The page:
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Country of Origin: Italy
Location: Serralunga d'Alba, Piedmont
People: Augusto Cappellano, Owner & Winemaker
Viticulture: Practicing Organic
|Cappellano Barolo Chinato (35.8 proof)||Login||AG 93||In Stock|
Augusto Cappellano is the fifth generation of the family to produce wine from vineyards in Serralunga d’Alba. His great-grandfather, Filippo, acquired substantial acreage there and, in 1870, established the winery. At his death his son Giovanni, an enologist, continued his father’s work selling their wine to clients from Liguria to Piedmont. Giovanni’s brother, Giuseppe, was a pharmacist who created the family formula for their famous Barolo Chinato, a wine infused with a variety of “medicines.” Giovanni died in 1912 from a tropical fever contracted in Tunisia, perhaps while he was looking for vines that were not susceptible to phylloxera. Giuseppe then retired from his pharmaceutical chores to run the estate, and he decided to sell his grapes to the Gancia company, one of the major wine producers in the Langhe. Giuseppe passed away in 1955. Shortly thereafter, Augusto’s father, Teobaldo, who was born and raised in Eritrea, returned to Serralunga to revive the winery. He rebuilt the image of Cappellano. He also produced once again the extraordinary Barolo Chinato using the ancient family recipe. Augusto has now taken the reins and will place his special mark on the wines of this estate. The estate participates in a group known as Vini Veri, producers who share an ethic about viticulture and viniculture that is as much philosophical as it is about organic farming.
The four hectares of vineyards owned by the Cappellano family are principally in Serralunga d’Alba and are supplemented by a small parcel in the neighboring village of Novello from which Cappellano produces Nebbiolo d’Alba. The vineyards in Serralunga are situated in the Gabutti cru, which is on the western slopes of Serralunga at an altitude of approximately 300 meters. The land is farmed according to organic principles. The production of the wine is accomplished following the credo of Vini Veri: indigenous yeasts are relied upon, the use of sulfur is strictly limited, vinification is traditional (long fermentation, extended aging in large, old botti) and the wine is not filtered prior to bottling. The Barolo Chinato is produced by following the family recipe handed down generation to generation. The “medicinal” herbs and spices are ground using a stone mortar and pestle. Both the recipe and the process are family secrets.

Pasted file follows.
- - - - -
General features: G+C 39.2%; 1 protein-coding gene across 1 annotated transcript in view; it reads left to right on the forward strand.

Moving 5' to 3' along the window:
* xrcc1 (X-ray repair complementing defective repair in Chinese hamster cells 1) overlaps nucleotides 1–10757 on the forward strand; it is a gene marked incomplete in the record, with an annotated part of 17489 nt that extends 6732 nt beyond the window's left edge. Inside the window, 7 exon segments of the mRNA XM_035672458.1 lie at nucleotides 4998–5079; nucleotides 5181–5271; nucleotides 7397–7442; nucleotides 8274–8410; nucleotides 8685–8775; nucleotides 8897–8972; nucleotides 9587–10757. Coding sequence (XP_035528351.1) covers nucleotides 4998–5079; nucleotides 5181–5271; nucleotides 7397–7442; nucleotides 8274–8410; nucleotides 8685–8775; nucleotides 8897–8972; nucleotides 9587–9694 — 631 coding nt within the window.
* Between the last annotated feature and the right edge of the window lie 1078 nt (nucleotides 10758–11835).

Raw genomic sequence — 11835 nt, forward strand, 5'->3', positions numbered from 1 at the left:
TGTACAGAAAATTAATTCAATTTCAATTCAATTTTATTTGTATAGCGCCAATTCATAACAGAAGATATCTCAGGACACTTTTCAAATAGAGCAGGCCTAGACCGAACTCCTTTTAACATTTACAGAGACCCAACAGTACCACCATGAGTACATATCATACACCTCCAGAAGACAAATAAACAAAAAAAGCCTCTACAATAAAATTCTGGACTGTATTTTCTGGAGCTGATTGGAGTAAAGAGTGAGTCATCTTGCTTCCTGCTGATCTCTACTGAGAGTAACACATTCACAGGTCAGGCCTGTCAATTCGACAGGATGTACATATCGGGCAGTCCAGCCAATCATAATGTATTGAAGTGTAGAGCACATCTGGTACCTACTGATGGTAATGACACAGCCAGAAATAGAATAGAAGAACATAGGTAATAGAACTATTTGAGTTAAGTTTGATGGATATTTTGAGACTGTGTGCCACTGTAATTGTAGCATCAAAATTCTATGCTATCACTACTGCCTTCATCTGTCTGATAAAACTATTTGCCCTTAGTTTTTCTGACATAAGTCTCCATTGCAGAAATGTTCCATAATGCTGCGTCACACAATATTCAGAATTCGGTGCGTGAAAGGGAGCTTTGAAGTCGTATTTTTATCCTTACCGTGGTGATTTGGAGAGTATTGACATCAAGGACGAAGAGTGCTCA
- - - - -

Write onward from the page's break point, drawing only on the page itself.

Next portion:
"Augusto Cappellano's 2016s and 2017s are fabulous. The 2016s are every bit as magnificent as they were last year. In 2016, the personalities of the wines seem a bit inverted, with the Franco showing more power and the Rupestris leaning towards the ethereal side. With the 2017s, the wines go back to their respective roles. The Franco is elusive and beguiling, while the Franco is quite intense. Both 2017s are nothing short of magnificent. It's shame to not have tasted these Barolos at the winery, but, as I have written before, the lack of context actually serves to show just how special the wines are. Years ago, Baldo Cappellano asked me not to rate his wines, so all Cappellano wines show up on our database as NR."
"I had an opportunity to taste a number of Barolos on my most recent visit with Augusto Cappellano. The 2014s come across as delicate and a touch fragile, which is how they showed from cask. It will be interesting to see if the wines acquire a bit more body in aging. My impression is that they will always be on the lighter side of things. Because the skins were thin, Cappellano opted for fairly short fermentations, with no submerged-cap maceration, which he carries out only in exceptional years in which the skins are thick. On a personal level, there are few Barolos I enjoy reaching for more in the cellar than those of Augusto Cappellano. These remain some of the most compelling Barolos readers will come across. As always, Cappellano asks that his wines not receive numerical ratings. That hasn't stopped these wines from being as scarce as scarce gets, even in local shops."
Serious Eats: Barolo Chinato - The Ultimate Italian After-Dinner Drink
The New York Times: An Invigorating End to Thanksgiving
McDuff's Food & Wine Trail: True Wine - Cappellano, Serralunga d'Alba
Decanter.com: Cult Barolo producer Teobaldo Cappellano dies